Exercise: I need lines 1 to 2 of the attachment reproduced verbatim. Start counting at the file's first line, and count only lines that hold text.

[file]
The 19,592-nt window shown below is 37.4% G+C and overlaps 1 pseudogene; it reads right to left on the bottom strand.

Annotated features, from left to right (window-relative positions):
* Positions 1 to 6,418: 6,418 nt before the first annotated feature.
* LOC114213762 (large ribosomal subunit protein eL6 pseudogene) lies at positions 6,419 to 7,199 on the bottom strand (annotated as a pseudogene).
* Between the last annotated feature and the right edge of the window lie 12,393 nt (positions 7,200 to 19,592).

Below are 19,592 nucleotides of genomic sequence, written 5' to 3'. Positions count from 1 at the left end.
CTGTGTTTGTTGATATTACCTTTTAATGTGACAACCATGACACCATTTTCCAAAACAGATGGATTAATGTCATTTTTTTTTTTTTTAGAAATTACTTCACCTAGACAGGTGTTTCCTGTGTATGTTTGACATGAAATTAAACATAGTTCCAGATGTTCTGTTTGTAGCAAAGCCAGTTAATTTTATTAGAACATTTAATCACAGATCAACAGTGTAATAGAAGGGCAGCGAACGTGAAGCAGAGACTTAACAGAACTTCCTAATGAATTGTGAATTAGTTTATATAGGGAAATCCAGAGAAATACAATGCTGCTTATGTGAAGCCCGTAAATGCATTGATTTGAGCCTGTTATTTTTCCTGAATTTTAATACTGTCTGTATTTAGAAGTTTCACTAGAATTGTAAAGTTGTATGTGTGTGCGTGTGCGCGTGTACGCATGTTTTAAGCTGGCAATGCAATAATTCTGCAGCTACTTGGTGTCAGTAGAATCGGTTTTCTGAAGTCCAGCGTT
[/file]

The 19,592-nt window shown below is 37.4% G+C and overlaps 1 pseudogene; it reads right to left on the bottom strand.

Annotated features, from left to right (window-relative positions):